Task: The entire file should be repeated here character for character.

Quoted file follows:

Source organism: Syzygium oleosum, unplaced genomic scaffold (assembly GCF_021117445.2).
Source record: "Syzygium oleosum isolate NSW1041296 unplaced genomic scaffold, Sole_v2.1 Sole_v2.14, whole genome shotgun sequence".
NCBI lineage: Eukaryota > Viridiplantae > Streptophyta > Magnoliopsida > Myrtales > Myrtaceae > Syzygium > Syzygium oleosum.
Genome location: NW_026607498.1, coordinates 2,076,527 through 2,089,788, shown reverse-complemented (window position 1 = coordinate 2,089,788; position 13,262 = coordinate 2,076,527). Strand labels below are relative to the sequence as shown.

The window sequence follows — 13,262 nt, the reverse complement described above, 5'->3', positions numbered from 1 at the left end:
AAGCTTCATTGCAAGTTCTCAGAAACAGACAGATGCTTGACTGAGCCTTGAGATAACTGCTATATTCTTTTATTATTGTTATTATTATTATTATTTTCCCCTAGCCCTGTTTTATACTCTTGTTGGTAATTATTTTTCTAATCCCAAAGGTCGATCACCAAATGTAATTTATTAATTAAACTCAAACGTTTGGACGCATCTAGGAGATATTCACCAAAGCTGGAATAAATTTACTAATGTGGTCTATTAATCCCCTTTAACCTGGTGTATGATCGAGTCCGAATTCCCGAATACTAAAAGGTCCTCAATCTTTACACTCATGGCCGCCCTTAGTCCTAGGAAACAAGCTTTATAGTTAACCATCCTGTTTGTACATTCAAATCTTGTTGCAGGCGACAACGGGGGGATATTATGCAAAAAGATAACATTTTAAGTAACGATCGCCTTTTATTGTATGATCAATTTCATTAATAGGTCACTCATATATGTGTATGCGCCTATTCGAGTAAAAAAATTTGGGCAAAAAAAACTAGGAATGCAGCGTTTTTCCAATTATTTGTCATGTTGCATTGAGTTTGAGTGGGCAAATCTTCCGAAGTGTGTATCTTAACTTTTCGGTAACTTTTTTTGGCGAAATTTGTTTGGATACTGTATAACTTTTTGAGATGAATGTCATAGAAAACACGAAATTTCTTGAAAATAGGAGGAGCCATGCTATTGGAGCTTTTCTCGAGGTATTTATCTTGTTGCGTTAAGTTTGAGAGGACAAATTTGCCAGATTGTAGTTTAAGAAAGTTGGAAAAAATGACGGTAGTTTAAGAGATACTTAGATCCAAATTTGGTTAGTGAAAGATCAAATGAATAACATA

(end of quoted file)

Source organism: Syzygium oleosum, unplaced genomic scaffold (assembly GCF_021117445.2).
Source record: "Syzygium oleosum isolate NSW1041296 unplaced genomic scaffold, Sole_v2.1 Sole_v2.14, whole genome shotgun sequence".
NCBI lineage: Eukaryota > Viridiplantae > Streptophyta > Magnoliopsida > Myrtales > Myrtaceae > Syzygium > Syzygium oleosum.
Genome location: NW_026607498.1, coordinates 2,076,527 through 2,089,788, shown reverse-complemented (window position 1 = coordinate 2,089,788; position 13,262 = coordinate 2,076,527). Strand labels below are relative to the sequence as shown.

The window sequence follows — 13,262 nt, the reverse complement described above, 5'->3', positions numbered from 1 at the left end:
AAGCTTCATTGCAAGTTCTCAGAAACAGACAGATGCTTGACTGAGCCTTGAGATAACTGCTATATTCTTTTATTATTGTTATTATTATTATTATTTTCCCCTAGCCCTGTTTTATACTCTTGTTGGTAATTATTTTTCTAATCCCAAAGGTCGATCACCAAATGTAATTTATTAATTAAACTCAAACGTTTGGACGCATCTAGGAGATATTCACCAAAGCTGGAATAAATTTACTAATGTGGTCTATTAATCCCCTTTAACCTGGTGTATGATCGAGTCCGAATTCCCGAATACTAAAAGGTCCTCAATCTTTACACTCATGGCCGCCCTTAGTCCTAGGAAACAAGCTTTATAGTTAACCATCCTGTTTGTACATTCAAATCTTGTTGCAGGCGACAACGGGGGGATATTATGCAAAAAGATAACATTTTAAGTAACGATCGCCTTTTATTGTATGATCAATTTCATTAATAGGTCACTCATATATGTGTATGCGCCTATTCGAGTAAAAAAATTTGGGCAAAAAAAACTAGGAATGCAGCGTTTTTCCAATTATTTGTCATGTTGCATTGAGTTTGAGTGGGCAAATCTTCCGAAGTGTGTATCTTAACTTTTCGGTAACTTTTTTTGGCGAAATTTGTTTGGATACTGTATAACTTTTTGAGATGAATGTCATAGAAAACACGAAATTTCTTGAAAATAGGAGGAGCCATGCTATTGGAGCTTTTCTCGAGGTATTTATCTTGTTGCGTTAAGTTTGAGAGGACAAATTTGCCAGATTGTAGTTTAAGAAAGTTGGAAAAAATGACGGTAGTTTAAGAGATACTTAGATCCAAATTTGGTTAGTGAAAGATCAAATGAATAACATA